"Why Your Pharmacist Hates You So Much"Okay, so maybe hate is a strong word. . .but this is why I'm always rolling my eyes at you and sighing very deeply when you come to the pharmacy. Almost all customers have inevitably asked, "Why does my prescription take so damn long to fill?" Check this scenario:
You come to the counter. I am on the phone with a drunk dude who wants the phone number to the grocery store next door. After I instruct him on the virtues of 411, you tell me your doctor was to phone in your prescription to me. Your doctor hasn't and you are unwilling to wait until she does. Being in a generous mood, I call your doctor's office
and am put on hold for five minutes then informed that your prescription was phoned in to my competitor on the other side of town. Phoning the competitor, I am immediately placed on hold for five minutes before speaking to the tech, who puts me back on hold to talk to the pharmacist. Your prescription is then transferred to me, and now
I have to answer the two phone calls that have been put on hold while this was being done. Now I return to the counter to ask if we've ever filled prescriptions for you before. For some reason, you think that "for you" means "for your child" and you answer my question with a "yes," whereupon I go to the computer and see you are not on file.
The phone rings. You have left to do something very important, such as browse through monster truck magazines and do not hear three PA announcements requesting your return to the pharmacy. You return eventually, expecting to pick up the finished prescription. . .
The phone rings.. . .only to find that I need to ask your address, phone number, DOB, if you have any allergies and insurance coverage. You tell me you're allergic to codeine. Since the prescription is for Vicodin, naturally, I ask you what exactly codeine did to you when you took it. You said it made your stomach hurt and I roll my eyes (and sigh deeply) and write down "No Known Allergies." You tell me. . .
The phone rings.. . .you have insurance and spend the next five minutes looking for your card. You give up and expect me to be able to file your claim anyway. I call my competitor and am immediately put on hold. Upon reaching a human, I ask them what insurance they have on file for you. I get the information and file your claim, which is rejected because you changed jobs six months ago. An a$!hole barges his way to the counter to ask where the bread is.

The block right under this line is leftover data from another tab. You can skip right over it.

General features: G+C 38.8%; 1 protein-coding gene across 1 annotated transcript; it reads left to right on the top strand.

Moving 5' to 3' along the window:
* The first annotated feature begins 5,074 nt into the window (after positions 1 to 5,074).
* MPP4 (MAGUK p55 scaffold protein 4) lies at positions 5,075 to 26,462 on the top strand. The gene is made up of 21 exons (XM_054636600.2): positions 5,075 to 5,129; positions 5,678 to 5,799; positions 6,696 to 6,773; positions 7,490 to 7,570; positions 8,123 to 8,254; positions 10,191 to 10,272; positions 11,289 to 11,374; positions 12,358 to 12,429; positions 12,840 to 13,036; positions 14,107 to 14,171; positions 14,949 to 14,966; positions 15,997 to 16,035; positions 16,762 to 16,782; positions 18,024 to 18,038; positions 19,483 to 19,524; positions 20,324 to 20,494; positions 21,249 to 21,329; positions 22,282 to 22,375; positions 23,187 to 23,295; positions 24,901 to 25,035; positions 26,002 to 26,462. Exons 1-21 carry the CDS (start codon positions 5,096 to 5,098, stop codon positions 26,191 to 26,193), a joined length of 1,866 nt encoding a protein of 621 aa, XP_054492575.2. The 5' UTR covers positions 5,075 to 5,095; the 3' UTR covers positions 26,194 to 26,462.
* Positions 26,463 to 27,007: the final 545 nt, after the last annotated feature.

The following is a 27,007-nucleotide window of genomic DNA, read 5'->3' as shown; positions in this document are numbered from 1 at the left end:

The phone rings. I inform you that the insurance that the other pharmacy has on file for you isn't working. You produce another card in less than ten seconds that you seemed to be unable to find before. What you were really doing was hoping your old insurance would still work because the copay was cheaper. Your new card prominently displays the logo of Nebraska Blue Cross and although Nebraska Blue Cross does in fact handle millions of prescription claims everyday, for the group you belong to, the claim should go to a company called Caremark, whose logo is nowhere to be found on the card.
The phone rings. A lady comes to the counter wanting to know why the cherry flavored antacid works better than the lemon cream flavored antacid. What probably happened is that she had a milder case of heartburn when she took the cherry flavored brand, as they both use the exact same ingredient in the exact same strength. She will not be satisfied though until I confirm her belief that the cherry flavored brand is the superior product. I file your claim with Caremark, who rejects it because you had a thirty day supply of Vicodin filled 15 days ago at another pharmacy. You swear to me on your mother's. . .
The phone rings.. . .life that you did not have a Vicodin prescription filled recently. I call Caremark and am immediately placed on hold. The most beautiful man on the planet walks by and notices not a thing. He has never talked to the pharmacist and probably never will. Upon reaching a human at Caremark, I am informed that the Vicodin prescription was indeed filled at another of my competitors. When I tell you this, you say you got HYDROCODONE there, not Vicodin. Another little part of me dies.
The phone rings. It turns out that a few days after your doctor wrote your last prescription, she told you to take it more frequently, meaning that what Caremark thought was a thirty day supply was really only a 15 day supply with the new instructions. I call your doctor's office to confirm this and am immediately placed on hold. I call Caremark to get an override and am immediately placed on hold. My laser printer has a paper jam. It's time for my technician to go to lunch. Caremark issues the override and your claim goes through. Your insurance saves you 85 cents off the regular price of the prescription.
The phone rings. At the cash register you sign. . .
The phone rings.. . .the acknowledgment that you received a copy of my HIPAA policy and that I offered the required OBRA counseling for new prescriptions. You remark that you're glad that your last pharmacist told you you shouldn't take over the counter Tylenol along with Vicodin and that the acetaminophen that you're taking instead seems to be working pretty well. I break the news to you that Tylenol is simply a brand name for acetaminophen and you don't believe me. You fumble around looking for your checkbook and spend another two minutes making
out a check for $4.67. You ask why the tablets look different from those that you got at the other pharmacy. I explain they are from a different manufacturer. Tomorrow, you'll be back to inform me they don't work as well. NOW--imagine this wasn't you at all, but the person who dropped off their prescription three people ahead of you and you'll start to have an idea why. . .your prescription takes so damn long to fill!